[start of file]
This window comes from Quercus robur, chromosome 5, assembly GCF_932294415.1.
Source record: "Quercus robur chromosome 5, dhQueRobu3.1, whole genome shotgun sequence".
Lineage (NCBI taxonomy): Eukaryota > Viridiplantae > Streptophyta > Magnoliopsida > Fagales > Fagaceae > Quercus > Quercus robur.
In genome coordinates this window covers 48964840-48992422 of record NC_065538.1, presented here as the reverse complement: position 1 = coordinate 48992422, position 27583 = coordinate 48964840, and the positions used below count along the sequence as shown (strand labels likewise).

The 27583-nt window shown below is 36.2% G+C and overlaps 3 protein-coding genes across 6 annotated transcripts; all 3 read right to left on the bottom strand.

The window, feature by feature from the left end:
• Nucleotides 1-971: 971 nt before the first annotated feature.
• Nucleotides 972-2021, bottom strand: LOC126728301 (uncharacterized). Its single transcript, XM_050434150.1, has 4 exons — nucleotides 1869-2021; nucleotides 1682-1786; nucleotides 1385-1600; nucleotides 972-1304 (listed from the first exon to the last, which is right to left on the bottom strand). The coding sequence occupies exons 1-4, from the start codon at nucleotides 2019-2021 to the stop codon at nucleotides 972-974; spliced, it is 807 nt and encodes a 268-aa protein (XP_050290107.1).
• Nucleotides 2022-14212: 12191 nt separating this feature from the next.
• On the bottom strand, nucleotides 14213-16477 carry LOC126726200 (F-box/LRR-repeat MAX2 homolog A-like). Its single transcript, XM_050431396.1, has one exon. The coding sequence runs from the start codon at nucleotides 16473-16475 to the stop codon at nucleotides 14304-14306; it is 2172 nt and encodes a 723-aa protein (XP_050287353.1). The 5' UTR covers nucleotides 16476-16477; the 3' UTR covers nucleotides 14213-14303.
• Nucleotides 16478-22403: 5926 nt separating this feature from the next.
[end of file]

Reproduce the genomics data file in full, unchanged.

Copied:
This window comes from Quercus robur, chromosome 5, assembly GCF_932294415.1.
Source record: "Quercus robur chromosome 5, dhQueRobu3.1, whole genome shotgun sequence".
Lineage (NCBI taxonomy): Eukaryota > Viridiplantae > Streptophyta > Magnoliopsida > Fagales > Fagaceae > Quercus > Quercus robur.
In genome coordinates this window covers 48964840-48992422 of record NC_065538.1, presented here as the reverse complement: position 1 = coordinate 48992422, position 27583 = coordinate 48964840, and the positions used below count along the sequence as shown (strand labels likewise).

The 27583-nt window shown below is 36.2% G+C and overlaps 3 protein-coding genes across 6 annotated transcripts; all 3 read right to left on the bottom strand.

The window, feature by feature from the left end:
• Nucleotides 1-971: 971 nt before the first annotated feature.
• Nucleotides 972-2021, bottom strand: LOC126728301 (uncharacterized). Its single transcript, XM_050434150.1, has 4 exons — nucleotides 1869-2021; nucleotides 1682-1786; nucleotides 1385-1600; nucleotides 972-1304 (listed from the first exon to the last, which is right to left on the bottom strand). The coding sequence occupies exons 1-4, from the start codon at nucleotides 2019-2021 to the stop codon at nucleotides 972-974; spliced, it is 807 nt and encodes a 268-aa protein (XP_050290107.1).
• Nucleotides 2022-14212: 12191 nt separating this feature from the next.
• On the bottom strand, nucleotides 14213-16477 carry LOC126726200 (F-box/LRR-repeat MAX2 homolog A-like). Its single transcript, XM_050431396.1, has one exon. The coding sequence runs from the start codon at nucleotides 16473-16475 to the stop codon at nucleotides 14304-14306; it is 2172 nt and encodes a 723-aa protein (XP_050287353.1). The 5' UTR covers nucleotides 16476-16477; the 3' UTR covers nucleotides 14213-14303.
• Nucleotides 16478-22403: 5926 nt separating this feature from the next.